“ In consequence of the dismissal of a large number of destitute “ persons from the public works this week, I have had a great additional " amount of trouble thrown upon me. Our soup-kitchen had to be “ reinforced as to the quality of the material served, inasmuch as the “majority of the recipients were thrown upon it for support almost “ entirely. Its expenses consequently increased, and I can hold out no “ hope of diminishing the cost, until the new relief plan is brought into " operation; which I fear may not be the case for some little time, owing “ to the immense labour thrown on the parish priest and myself, the “ only residents capable of working it out. Our consumption has been as “ follows: 784 pounds of rice; 250 pounds of beef; 490 pounds of “ Indian, meal ; 72 pounds of treacle; this, with servants' wages and “ fuel, &c. brings our expenditure up to £19 6s.

“ I have issued to sick persons 231 pounds of rice, 112 pounds of “ biscuit, and 42 pounds of meal, the whole of the above expenditure “ being given gratuitously. It has I trust done good, and saved many “ lives; though I regret to add the mortality is terrible, fever and “dysentery, especially the latter, carrying off vast numbers. I supplied “coffins for nine paupers in the week, and many more were interred. " I regret to say that I had to appoint a clerk to superintend the kitchen ; “ my health and property could no longer bear a confinement of six or

would be right again. But the real difficulty lay in the structure of society throughout a great part of Ireland. A large proportion of the proprietors were non-resident,* and therefore no per

“seven hours daily in it, but I still am always present at the distribution “morning and evening, and superintend it.

“I reserve the soup-kitchen fund for the sick, the widows, or“phans, and aged, and hope to aid them efficiently through its means. “ I think it only just to myself to say, that but one individual family “ on my own estate has received a single farthing of support from “it since it was opened. This is a family of eight persons, lying sick al“ together of fever, and now convalescent. I have received from your “agent your generous grant to us ; the biscuit are a timely and valuable “ aid in arresting the dysentery; they are the most valuable gift that “ can be bestowed in the present circumstances of the people.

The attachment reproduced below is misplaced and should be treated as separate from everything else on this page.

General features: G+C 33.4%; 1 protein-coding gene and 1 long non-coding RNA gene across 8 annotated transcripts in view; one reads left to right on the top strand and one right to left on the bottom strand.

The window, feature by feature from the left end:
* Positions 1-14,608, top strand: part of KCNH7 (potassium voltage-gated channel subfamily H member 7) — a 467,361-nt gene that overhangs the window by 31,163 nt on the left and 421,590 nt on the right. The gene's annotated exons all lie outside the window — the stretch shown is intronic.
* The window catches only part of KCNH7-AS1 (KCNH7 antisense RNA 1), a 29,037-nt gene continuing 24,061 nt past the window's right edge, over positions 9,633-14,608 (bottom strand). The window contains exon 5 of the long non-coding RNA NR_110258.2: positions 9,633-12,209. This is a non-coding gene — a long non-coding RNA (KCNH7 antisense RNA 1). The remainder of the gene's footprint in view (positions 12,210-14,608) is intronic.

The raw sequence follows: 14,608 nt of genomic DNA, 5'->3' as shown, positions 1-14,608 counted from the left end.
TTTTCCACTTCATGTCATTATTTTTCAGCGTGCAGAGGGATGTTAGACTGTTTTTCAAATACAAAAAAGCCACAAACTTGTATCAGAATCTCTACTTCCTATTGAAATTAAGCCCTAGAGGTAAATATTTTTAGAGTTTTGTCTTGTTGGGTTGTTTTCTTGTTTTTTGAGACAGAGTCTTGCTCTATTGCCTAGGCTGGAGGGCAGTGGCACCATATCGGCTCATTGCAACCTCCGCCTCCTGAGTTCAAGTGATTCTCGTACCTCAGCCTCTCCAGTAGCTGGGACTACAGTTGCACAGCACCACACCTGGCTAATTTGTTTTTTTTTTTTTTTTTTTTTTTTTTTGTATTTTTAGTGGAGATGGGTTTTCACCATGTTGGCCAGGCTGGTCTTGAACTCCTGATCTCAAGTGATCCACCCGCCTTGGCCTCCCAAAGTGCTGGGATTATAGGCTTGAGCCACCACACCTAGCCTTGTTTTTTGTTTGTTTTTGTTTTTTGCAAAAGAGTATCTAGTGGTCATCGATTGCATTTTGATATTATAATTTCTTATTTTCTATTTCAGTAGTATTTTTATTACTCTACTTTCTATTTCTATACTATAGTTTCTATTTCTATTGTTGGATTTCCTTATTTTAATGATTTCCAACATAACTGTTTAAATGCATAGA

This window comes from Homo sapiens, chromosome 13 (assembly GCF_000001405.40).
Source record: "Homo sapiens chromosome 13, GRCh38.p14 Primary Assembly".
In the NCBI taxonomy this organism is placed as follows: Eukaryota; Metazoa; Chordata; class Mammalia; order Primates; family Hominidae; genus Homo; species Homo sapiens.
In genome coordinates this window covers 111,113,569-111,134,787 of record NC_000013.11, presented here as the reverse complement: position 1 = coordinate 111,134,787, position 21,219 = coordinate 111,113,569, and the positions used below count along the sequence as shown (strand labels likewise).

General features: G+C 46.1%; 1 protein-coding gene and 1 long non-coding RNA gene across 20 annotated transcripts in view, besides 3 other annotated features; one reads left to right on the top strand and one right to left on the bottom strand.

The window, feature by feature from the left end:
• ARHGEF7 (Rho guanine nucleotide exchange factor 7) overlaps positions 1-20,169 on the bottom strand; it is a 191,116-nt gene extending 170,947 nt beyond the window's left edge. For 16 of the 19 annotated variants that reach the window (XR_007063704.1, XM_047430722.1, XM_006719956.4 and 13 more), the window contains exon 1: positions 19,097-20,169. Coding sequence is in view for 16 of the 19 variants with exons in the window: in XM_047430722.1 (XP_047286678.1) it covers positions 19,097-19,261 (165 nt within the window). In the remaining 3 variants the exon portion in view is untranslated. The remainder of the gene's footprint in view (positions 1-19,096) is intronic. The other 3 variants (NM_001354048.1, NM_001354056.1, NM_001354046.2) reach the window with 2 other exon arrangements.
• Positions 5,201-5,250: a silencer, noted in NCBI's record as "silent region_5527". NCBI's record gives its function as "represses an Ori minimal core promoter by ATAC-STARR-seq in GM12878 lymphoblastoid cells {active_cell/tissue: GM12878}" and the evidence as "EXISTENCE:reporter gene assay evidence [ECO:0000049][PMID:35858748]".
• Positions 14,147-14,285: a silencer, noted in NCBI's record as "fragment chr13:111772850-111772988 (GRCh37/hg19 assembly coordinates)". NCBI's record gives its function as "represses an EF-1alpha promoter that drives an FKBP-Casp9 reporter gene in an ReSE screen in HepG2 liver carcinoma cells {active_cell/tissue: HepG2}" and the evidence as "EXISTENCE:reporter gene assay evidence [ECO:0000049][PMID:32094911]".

“ Things look badly, but relying on that Supreme Power that has “ heretofore supported my wife and myself, in the midst of this unex. “ ampled calamity, we struggle to sustain the hope and spirit of our “people, and restore their almost overwhelmed mental and physical “ energies ; and in that hope I take leave of you, and am, &c.”

In another letter, dated 24th of April, the same gentleman says:

" I hope to have a decent breadth of tillage put in. I am quite aware “ that on my exertions depends the absolute existence of our people, “ and as long as I have health left, they shall not be spared."

One of the last letters from the same party, when giving a concluding account of his distribution, says: “ You will let me know what your “ views are as to the future; I will be frank with you. The heavy losses “ sustained by me leave me unable to go further in the relief measures. “A considerable portion of the rents payable at May, 1846, are due to “ me, and I protest to you, that since the 1st of January last I have only “ received a sum of £52. 12s. out of my whole income and heavy arrears; “ under these circumstances, I am reduced to poverty. I see no shame “ in confessing it. Only the estate owes no money, and that we have a “ valuable farm, we should be in distress ourselves. I mention this “merely as a reason why I cannot go any further in relieving those “ who surely will need it soon."

• The word “non-resident" is generally used in the course of this essay in preference to "absentee,” as designating those who do not reside